Wal-Mart’s anti-Obama propaganda campaign

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Hat Tip: By CHUCK BARTELS AND ANNE D’INNOCENZIO, AP

Wal-Mart Stores Inc., the world’s largest retailer, denied a report Friday that it had pressured employees to vote against Democrats in November because of worries that a bill the party supports would make it easier for workers to unionize.

The measure, called the Employee Free Choice Act, would allow labor organizations to unionize workplaces without secret ballot elections. It was co-sponsored by Barack Obama, the presumed Democratic presidential candidate, and opposed by John McCain, the presumed Republican nominee.

A report in The Wall Street Journal said the Bentonville, Ark.-based discounter — which has rigorously resisted being unionized — had held mandatory meetings with store managers and department supervisors in recent weeks to warn that if Democrats take power in November, they would likely push through the bill, which the company says would hurt workers.

Wal-Mart spokesman Dave Tovar told The Associated Press that the company did discuss the bill with its employees, including what it sees as the negative impact, and noted that the company’s stand on the legislation is no secret.

“We believe the Employee Free Choice Act is a bad bill and we have been on the record as opposed to it,” he said.

But he said the company wasn’t advocating that its employees vote against backers of the legislation.

“If anyone representing Wal-Mart gave the impression… they are wrong and acting without approval,” said Tovar. In fact, he said that Wal-Mart has been working with both Republicans and Democrats.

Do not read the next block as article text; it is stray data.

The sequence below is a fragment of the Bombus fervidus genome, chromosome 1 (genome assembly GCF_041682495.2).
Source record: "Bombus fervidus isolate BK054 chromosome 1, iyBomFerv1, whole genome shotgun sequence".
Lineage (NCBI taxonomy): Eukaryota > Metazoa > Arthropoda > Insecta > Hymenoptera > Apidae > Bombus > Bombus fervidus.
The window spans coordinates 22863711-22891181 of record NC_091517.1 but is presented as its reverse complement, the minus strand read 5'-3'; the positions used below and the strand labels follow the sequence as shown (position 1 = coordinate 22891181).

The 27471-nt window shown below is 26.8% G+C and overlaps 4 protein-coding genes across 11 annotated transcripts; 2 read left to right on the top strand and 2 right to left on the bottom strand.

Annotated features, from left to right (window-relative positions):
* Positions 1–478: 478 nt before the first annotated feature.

“Half of our (political action committee) contributions are to members of each party,” Tovar said. “We regularly educate our associates on issues which impact our company, and this is an example of that.”

The reported actions by Wal-Mart raised concerns among labor groups that the company, the nation’s largest private employer with 1.4 million workers, has the power to exert influence in the elections.

“They’re trying to bully the American political” scene, said Stewart Acuff, assistant to the president of the AFL-CIO, the nation’s largest labor organization.

Wal-Mart may also be on thin ice as federal election rules allow businesses to push for specific political candidates to shareholders, executives and salaried managers, while prohibiting such actions for hourly workers, which typically include department supervisors.

The Wall Street Journal cited about a dozen unidentified Wal-Mart employees who had attended such meetings in seven states as saying they were told that employees at unionized shops would have to pay big union dues while not receiving any benefits in return.

Furthermore, workers said they were told that unionization would mean job losses as costs rise, according to the report. The report said the Wal-Mart human resource managers who held the meetings didn’t specifically tell the employees how to vote, but made it clear that a Obama victory would mean unionization.

Wal-Mart Watch, a union-backed group that has criticized the company for what it calls skimpy pay and benefits and poor treatment of its workers, said in a statement that the article “demonstrates once again that Wal-Mart intimidates its workers.” The group, which supplied some of the sources to The Wall Street Journal, said the stories cited in the article are “consistent” with numerous reports it has received in the past week.